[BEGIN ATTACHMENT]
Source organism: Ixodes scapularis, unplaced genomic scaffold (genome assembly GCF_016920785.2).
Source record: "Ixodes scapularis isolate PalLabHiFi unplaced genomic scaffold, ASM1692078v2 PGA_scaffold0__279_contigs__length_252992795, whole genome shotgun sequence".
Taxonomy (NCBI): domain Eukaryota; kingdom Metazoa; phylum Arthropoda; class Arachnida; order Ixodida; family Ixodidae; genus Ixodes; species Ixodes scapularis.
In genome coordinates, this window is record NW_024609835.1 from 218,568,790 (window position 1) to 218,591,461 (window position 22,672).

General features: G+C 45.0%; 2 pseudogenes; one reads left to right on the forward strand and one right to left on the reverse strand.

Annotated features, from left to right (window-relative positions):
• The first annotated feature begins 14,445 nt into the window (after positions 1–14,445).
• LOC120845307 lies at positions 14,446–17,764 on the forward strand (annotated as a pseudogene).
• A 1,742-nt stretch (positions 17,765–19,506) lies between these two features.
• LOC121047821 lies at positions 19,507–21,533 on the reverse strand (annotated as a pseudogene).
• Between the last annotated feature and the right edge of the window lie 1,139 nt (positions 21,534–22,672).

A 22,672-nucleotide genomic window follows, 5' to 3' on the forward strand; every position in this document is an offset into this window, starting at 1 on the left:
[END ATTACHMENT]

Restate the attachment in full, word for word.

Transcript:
Source organism: Ixodes scapularis, unplaced genomic scaffold (genome assembly GCF_016920785.2).
Source record: "Ixodes scapularis isolate PalLabHiFi unplaced genomic scaffold, ASM1692078v2 PGA_scaffold0__279_contigs__length_252992795, whole genome shotgun sequence".
Taxonomy (NCBI): domain Eukaryota; kingdom Metazoa; phylum Arthropoda; class Arachnida; order Ixodida; family Ixodidae; genus Ixodes; species Ixodes scapularis.
In genome coordinates, this window is record NW_024609835.1 from 218,568,790 (window position 1) to 218,591,461 (window position 22,672).

General features: G+C 45.0%; 2 pseudogenes; one reads left to right on the forward strand and one right to left on the reverse strand.

Annotated features, from left to right (window-relative positions):
• The first annotated feature begins 14,445 nt into the window (after positions 1–14,445).
• LOC120845307 lies at positions 14,446–17,764 on the forward strand (annotated as a pseudogene).
• A 1,742-nt stretch (positions 17,765–19,506) lies between these two features.
• LOC121047821 lies at positions 19,507–21,533 on the reverse strand (annotated as a pseudogene).
• Between the last annotated feature and the right edge of the window lie 1,139 nt (positions 21,534–22,672).

A 22,672-nucleotide genomic window follows, 5' to 3' on the forward strand; every position in this document is an offset into this window, starting at 1 on the left: